In “No Longer Forgotten: The Triumphs and Struggles of Rural Education in America,” 13 authors deliver unique perspectives on a little-covered topic.
Although conversations on struggling schools often center on inner-city communities, rural schools face some of the same difficulties—and some different ones.
Rural schools face the same teacher-vacancy issues as urban schools, but those vacancies can be harder to fill. And although high school graduation rates are higher in rural areas, college enrollment is lower.
Students who seek to earn a degree often pursue greater economic opportunities elsewhere—a phenomenon often referred to as “brain drain.”
But although these struggles are common to rural areas across the nation, the authors represented in “No Longer Forgotten” are quick to point out that rural communities can be as different from each other as they are from urban communities.
For instance, Glenns Ferry School District in Idaho has turned to online classrooms to help supply its need for teachers. In Wilcox County, Alabama, however, many schools and homes are without internet access, and local libraries and museums are scarce.
Each region has its own needs, just as it has its own character. A solution to a problem in New England may be unworkable in the Central Valley of California. The uniqueness of each community’s situation, together with the independent spirit of many rural communities, makes local autonomy one of the most promising paths forward.
Not every location could support a charter school, for example, as Juliet Squire points out—but some rural charter schools have proved both viable and beneficial to their districts.
From Nat Malkus’ statistical overview in Chapter 1 to Squire’s analysis of charter schools’ potential in Chapter 8, the book’s dominant themes include rural communities’ resistance to outside governance and the compliance burden that outside regulations already place on small schools with only a few administrators.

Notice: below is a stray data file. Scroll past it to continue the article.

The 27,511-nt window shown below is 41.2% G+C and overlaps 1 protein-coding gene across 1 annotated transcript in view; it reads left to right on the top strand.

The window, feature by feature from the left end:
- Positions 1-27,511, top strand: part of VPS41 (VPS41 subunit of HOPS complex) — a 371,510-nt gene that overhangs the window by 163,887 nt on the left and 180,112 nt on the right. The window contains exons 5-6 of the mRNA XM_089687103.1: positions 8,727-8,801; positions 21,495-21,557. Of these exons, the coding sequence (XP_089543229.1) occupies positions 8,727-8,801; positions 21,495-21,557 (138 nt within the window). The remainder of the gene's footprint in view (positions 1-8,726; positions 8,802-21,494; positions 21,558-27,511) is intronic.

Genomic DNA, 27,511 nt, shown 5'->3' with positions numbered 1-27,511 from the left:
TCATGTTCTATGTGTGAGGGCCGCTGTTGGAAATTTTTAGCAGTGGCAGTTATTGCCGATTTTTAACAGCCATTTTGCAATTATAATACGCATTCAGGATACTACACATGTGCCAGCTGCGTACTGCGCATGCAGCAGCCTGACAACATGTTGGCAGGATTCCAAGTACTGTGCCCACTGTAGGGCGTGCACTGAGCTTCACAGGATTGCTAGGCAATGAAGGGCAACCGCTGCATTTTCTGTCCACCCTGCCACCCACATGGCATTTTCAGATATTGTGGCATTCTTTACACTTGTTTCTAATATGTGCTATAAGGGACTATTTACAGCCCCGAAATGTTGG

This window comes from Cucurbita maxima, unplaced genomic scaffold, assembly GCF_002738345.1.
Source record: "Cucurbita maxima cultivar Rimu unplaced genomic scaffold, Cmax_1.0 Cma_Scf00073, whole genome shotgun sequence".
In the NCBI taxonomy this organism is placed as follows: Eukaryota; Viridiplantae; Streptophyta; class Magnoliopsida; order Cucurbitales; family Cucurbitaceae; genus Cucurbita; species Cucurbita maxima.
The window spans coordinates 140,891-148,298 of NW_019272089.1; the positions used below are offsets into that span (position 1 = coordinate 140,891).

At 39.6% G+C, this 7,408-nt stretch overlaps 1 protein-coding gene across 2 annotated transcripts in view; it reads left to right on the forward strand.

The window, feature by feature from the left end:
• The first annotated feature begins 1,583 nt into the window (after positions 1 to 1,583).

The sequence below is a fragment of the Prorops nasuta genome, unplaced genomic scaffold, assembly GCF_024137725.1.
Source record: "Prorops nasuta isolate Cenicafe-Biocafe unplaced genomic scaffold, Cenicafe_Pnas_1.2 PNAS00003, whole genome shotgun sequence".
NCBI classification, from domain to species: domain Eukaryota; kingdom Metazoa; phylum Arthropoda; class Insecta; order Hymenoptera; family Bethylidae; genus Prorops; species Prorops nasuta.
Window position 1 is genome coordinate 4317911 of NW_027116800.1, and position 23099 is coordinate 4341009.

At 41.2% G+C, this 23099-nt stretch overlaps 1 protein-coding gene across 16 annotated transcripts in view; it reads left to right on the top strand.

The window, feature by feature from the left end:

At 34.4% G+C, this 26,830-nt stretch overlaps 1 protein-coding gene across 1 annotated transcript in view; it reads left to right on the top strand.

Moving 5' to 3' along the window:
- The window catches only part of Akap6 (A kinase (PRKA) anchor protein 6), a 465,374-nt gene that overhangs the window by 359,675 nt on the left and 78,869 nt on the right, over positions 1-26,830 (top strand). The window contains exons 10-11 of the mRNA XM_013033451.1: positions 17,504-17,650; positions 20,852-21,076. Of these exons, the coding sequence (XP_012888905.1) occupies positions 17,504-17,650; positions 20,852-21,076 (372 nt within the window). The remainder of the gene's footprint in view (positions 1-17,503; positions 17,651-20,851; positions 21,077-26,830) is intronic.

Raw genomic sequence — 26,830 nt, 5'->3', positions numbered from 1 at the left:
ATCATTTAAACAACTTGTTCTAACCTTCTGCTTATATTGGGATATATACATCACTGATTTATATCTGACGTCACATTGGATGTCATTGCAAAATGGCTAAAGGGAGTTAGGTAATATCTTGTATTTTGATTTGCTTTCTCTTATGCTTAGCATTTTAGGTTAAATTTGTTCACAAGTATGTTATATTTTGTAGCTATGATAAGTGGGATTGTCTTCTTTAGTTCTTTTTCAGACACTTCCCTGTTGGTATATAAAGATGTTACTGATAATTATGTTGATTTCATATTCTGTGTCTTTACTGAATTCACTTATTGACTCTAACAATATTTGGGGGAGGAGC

To best serve the diverse needs of rural areas, lawmakers should establish more educational opportunities. At the same time, lawmakers need to trust the decision-making autonomy of local leaders and families in light of Andy Smarick and Mike McShane’s observation that “locally developed and locally led efforts in school reform are generally the best received.”
Moving forward, state and local policymakers should free up rural leaders and families to pursue education-choice options that would benefit rural communities.
More than 700 charter schools flourish in rural communities supporting Squire’s remark that “in the right place and at the right time, rural charter schools can provide valuable benefits.”
“No Longer Forgotten” reminds policymakers that the diverse and distinct communities woven into the fabric of rural America can benefit from school choice.
Instead of imposing broad, sweeping federal reforms or transplanting urban reform policies into rural communities, government officials should respect the historic autonomy in which rural communities take pride.
Given the independence, opportunity, and resources, rural families will embrace school-choice policies.